My first meeting with Neves Pereira was memorable. If my memory serves me right, it was in May 1950 when he was a new teacher at the Goan High School, Mombasa, Kenya and I had just joined the school following a six-month visit to Goa and a change of school from the Star of the Sea School, Mombasa. I found the new school pretty daunting and most of the pupils and teachers unfamiliar.
At the whole school assembly one morning, the formidable headmaster Mr Ildefonso de Souza asked if any pupil could play the violin to accompany the daily hymn singing at morning assembly. Without a second thought, I raised my hand and was asked to bring my violin to school next day. Naturally, I had a sleepless night, but next morning, I was beckoned to the front of the school assembly with my violin to accompany the singing of the hymn that I think was 'To Jesus 'Heart All Burning'. Getting started was a bit problematic as I could probably only play in the key of C at that stage but having played a few bars entirely by ear, I restarted and the whole school followed me as though we had done this sort of thing quite regularly! I was then told to bring my violin to school next day but a tall teacher whom I soon discovered was Neves Pereira came up and congratulated me on my performance and suggested we do during the lunch break, a bit of a practice run for next day's hymn---and the rest in term's of so much music in the school is history of course!
Neves Pereira asked for more musicians among the pupils and within about six weeks, we had our first (popular music) school orchestra consisting of three violinists, a pianist, drummer, guitarist, two accordionists, a double base player and two supporting percussionists. Soon we were spending fairly long hours after school practising as an orchestra and this clearly worried my parents as I was definitely struggling at the new school on entirely new subjects like algebra and geometry and I had also missed the entire first half of the school year.
When my father was inclined to stop my involvement in the orchestra. Neves, came to my home and promised that he would help me with algebra and geometry and my father reluctantly agree to let me continue with the school orchestra. Subsequently, Neves ordered brass instruments from the UK and starting from scratch, a full brass band came into being that was the pride of the school, in performing at many public venues, including for the visit of Princess Elisabeth and the Duke of Edinburgh on their 1952 visit to Mombasa just prior to her Majesty's ascendency to the British throne. I played an enormous set of cymbals on that day, first with the rest of the school brass band in an open lorry in procession and then from a small base close to the royals. There was also a classical orchestra that was linked to the Mombasa Classical Orchestra made up of many experienced Goan adults and to whom the school hall was offered for weekly practice sessions.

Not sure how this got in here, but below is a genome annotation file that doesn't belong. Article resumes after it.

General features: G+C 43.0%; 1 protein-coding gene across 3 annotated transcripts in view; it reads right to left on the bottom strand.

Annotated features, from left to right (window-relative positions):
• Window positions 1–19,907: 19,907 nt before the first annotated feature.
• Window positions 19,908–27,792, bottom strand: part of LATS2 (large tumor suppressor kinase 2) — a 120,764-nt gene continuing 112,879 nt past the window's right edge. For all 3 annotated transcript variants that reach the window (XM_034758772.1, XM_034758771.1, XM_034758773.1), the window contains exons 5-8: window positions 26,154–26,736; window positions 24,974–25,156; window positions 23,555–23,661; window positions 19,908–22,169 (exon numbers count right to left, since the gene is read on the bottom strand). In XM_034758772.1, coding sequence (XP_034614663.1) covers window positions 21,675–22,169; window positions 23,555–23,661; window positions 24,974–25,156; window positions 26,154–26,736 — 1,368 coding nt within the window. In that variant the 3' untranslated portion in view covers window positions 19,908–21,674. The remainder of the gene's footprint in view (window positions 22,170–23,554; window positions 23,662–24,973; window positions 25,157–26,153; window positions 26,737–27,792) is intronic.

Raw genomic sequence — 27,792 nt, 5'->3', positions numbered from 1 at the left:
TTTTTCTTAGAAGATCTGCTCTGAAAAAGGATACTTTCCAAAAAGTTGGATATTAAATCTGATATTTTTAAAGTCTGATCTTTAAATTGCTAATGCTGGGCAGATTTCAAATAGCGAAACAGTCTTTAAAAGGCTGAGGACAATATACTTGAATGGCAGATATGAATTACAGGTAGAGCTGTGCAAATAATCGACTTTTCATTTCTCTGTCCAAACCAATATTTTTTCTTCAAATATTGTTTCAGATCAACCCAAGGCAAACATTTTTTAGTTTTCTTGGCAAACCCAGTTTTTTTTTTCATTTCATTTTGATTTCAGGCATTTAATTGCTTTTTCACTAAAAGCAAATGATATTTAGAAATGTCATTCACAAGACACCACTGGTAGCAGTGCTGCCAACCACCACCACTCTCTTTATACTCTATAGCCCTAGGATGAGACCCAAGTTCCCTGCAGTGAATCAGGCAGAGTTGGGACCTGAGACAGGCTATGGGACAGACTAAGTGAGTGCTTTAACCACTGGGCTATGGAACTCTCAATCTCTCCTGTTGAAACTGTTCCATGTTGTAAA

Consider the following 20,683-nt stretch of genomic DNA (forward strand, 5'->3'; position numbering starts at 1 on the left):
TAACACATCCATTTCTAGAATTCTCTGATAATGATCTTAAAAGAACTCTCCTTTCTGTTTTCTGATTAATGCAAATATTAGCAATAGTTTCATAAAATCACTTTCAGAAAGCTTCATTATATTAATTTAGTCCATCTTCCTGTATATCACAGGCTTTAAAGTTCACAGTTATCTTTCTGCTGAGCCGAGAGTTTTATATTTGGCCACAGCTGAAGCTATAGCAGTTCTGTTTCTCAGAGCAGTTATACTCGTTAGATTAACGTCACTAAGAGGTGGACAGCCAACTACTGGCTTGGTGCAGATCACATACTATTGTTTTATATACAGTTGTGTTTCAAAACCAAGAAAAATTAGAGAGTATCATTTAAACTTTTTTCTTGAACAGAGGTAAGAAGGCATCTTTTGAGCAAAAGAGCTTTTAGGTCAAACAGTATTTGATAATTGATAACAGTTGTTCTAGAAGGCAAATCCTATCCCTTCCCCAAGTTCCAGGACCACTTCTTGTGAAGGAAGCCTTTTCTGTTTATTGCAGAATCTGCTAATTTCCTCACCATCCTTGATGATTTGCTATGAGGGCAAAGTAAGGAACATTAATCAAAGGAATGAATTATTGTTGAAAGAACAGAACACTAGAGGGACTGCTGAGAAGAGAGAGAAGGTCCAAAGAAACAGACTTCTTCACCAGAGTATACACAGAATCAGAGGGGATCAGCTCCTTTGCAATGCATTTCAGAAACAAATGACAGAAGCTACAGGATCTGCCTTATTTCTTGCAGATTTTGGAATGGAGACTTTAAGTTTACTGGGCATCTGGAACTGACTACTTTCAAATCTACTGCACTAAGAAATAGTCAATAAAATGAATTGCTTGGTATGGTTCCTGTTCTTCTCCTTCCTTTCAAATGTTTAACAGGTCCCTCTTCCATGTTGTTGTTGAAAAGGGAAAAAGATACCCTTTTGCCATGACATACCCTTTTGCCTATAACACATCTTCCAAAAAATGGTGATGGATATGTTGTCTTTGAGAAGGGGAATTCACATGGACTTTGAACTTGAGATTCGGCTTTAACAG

Apart from music, Neves was instrumental in ordering much science apparatus from India and the UK and my year or form 3 were the first to be taught science by him and take General Science at the Cambridge School Certificate Examination in 1954.
That Neves had an insurmountable amount of energy as a teacher was a given and many a pupil will be grateful for his input as a teacher and mentor. This included many excursions and even a visit to learn about the manufacture of Tuskers beer in Mombasa on one occasion.
While on the whole, school discipline was not a problem at the school, one pupil stood out for testing the head teacher's patience to the limit. He was just a very naughty individual, and constantly up to all kinds of mischief and always pretty unpredictable. Even the Head's incessant canning did little to dampen the boy's spirits. At one point, the Head decided to expel the pupil but it was Neves who argued that the school would have failed the pupil if the boy was expelled. In time, the delinquent settled down and successfully completed his schooling certificate examination. This is but one illustration of Neves the educationalist at his best.
In 1953, Neves obtained a place at Leicester University to undertake a three-year science degree course, completed it successfully and returned to Mombasa in 1956. He taught at the school until the end of 1961 but he also found time to start a dance band of his own called Neves Pereira and his Pieces of Eight. In early 1962 he became the Head teacher of the Dr Ribeiro Goan School in Nairobi.
All the records indicate that Neves was outstanding as a teacher and headmaster in Nairobi and that he generated musical activity in much the same way as he did so successfully in Mombasa. I was to learn that he now had a family of his own and that in 1965 he emigrated to Canada and took up residence in Toronto. We also know that he taught science in a secondary school some distance from Toronto but also raised his academic profile with a Masters degree and then a PhD.
It is very likely that Neves would have given a great deal to the pupils in Canada and hopefully, there will be subsequent accounts of his Canadian school, academic and community contributions available to us at a slightly later date.